Stacey Marple, Castolin Eutectic Project Manager, is awarded Top 50 Women in Engineering Prize
Stacey Marple, the Castolin Eutectic - Monitor Coatings Project Manager who dealt with the HMS Queen Elizabeth Carrier Deck Coating in the UK, was awarded the Top 50 Women in Engineering Prize on 26 June. The award, handed by the Women’s Engineering Society (WES) in partnership with The Telegraph, celebrates achievements of women in engineering and aims to change perceptions and encourage young women to consider engineering as a viable rewarding career.
The event was hosted by the Royal Academy of London and Stacey Marple was accompanied by Madeleine Rushforth, Quality Manager at Castolin Ireland in Dublin, who is also a great example of brilliant women with technical vocations. Sectors in which the 50 winning women are employed include structural and electronic engineering, health, environment and academia. The winners are all at very different stages in their careers, varying from early career engineers to senior leadership and from a crane operator to lecturers.
Kirsten Bodley, Chief Executive of WES, explained the selection procedure for the Top 50: “The nominations were all amazing. For the Top 50, we looked for women who had overcome hurdles and returned to or transferred into/or across roles in engineering. In addition, they have all demonstrated that they are doing something to help support and inspire other women to succeed and progress in engineering whether it is working within their organisation through mentoring or inspiring young women through STEM activities for example”.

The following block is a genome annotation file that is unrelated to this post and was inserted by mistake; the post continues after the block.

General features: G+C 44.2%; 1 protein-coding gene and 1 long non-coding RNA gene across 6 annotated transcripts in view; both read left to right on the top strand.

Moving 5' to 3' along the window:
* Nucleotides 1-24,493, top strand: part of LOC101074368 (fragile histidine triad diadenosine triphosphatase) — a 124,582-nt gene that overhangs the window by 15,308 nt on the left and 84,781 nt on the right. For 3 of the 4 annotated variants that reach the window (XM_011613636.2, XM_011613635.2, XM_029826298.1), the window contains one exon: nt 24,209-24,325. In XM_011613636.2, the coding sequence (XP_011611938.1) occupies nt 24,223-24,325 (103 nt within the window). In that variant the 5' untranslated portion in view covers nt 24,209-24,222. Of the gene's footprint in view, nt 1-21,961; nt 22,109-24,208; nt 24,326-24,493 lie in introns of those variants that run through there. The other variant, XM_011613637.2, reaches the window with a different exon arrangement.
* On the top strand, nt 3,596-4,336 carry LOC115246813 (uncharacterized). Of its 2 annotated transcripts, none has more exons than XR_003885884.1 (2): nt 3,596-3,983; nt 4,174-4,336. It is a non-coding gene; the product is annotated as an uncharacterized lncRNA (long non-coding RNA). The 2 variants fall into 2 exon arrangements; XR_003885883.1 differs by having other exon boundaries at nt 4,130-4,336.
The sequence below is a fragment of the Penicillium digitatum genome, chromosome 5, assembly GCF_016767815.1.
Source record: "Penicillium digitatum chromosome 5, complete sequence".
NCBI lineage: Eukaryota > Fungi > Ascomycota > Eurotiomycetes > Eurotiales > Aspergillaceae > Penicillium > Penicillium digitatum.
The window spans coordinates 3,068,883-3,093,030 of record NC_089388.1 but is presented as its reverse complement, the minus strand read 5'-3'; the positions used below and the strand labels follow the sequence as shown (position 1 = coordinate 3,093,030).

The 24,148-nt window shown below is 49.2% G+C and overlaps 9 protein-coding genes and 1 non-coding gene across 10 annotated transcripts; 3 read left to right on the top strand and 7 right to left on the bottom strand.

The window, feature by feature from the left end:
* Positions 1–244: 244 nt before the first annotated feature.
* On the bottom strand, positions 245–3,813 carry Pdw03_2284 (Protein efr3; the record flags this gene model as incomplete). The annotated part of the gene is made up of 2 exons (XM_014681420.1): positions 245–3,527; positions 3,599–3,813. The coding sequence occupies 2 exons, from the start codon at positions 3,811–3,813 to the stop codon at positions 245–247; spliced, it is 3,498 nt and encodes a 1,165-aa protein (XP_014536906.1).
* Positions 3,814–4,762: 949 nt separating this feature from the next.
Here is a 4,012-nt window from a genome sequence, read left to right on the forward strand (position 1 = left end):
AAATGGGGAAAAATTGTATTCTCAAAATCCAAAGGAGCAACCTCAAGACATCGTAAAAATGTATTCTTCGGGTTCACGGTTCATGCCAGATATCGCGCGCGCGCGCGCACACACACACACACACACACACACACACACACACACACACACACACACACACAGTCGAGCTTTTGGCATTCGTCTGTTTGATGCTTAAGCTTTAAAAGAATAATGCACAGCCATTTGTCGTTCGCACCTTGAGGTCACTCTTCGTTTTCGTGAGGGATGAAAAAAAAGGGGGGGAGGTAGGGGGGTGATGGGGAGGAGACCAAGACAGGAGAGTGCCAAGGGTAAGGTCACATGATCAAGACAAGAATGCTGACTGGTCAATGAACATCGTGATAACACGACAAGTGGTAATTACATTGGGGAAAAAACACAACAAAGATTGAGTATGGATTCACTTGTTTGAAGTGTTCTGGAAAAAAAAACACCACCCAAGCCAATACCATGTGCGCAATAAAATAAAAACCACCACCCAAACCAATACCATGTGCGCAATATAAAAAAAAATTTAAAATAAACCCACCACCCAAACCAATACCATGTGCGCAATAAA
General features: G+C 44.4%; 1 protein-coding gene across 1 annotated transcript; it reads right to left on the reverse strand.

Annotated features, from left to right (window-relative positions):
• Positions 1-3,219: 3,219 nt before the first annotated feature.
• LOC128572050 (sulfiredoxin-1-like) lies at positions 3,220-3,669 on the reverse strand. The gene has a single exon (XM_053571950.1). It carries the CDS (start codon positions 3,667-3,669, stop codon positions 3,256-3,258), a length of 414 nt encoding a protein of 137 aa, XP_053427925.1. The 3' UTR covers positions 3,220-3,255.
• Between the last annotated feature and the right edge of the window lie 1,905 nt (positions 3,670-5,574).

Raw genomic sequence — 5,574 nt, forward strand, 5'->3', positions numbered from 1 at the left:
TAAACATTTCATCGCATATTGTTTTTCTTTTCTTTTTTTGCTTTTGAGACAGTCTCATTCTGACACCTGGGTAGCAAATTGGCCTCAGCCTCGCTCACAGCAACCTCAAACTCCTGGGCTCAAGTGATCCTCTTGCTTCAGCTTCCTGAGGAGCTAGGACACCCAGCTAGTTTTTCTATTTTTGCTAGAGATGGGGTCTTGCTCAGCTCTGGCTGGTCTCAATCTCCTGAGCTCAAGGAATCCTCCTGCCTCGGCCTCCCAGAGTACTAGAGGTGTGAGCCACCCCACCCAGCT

Stacey Marple is currently part of the Castolin Eutectic - Monitor Coatings team in Newcastle, UK, who worked on the project to coat the flight deck of the Royal Navy’s new Aircraft Carriers, the largest ever built for the Navy, capable of carrying up to forty aircraft. When the powerful F-35B jet engines are directed downwards onto the deck during a vertical landing, the gas wash of the engines would have damaged a traditional flight deck paint system. Stacey’s engineering career started when she won a Royal Air Force bursary to study Aerospace Engineering at Coventry University. She later served as a Royal Air Force Engineering officer for eight years, operating in Afghanistan as Junior Engineering Officer on Chinook helicopters and also on a project managing a £59 million procurement project for Ministry of Defence.
Founded in 1919, the Women’s Engineering Society (WES) is a not-for-profit network of women engineers, scientists and technologists offering inspiration, support and professional development. WES promotes gender equality in the workplace and encourages the study and application of engineering through awards and grants schemes.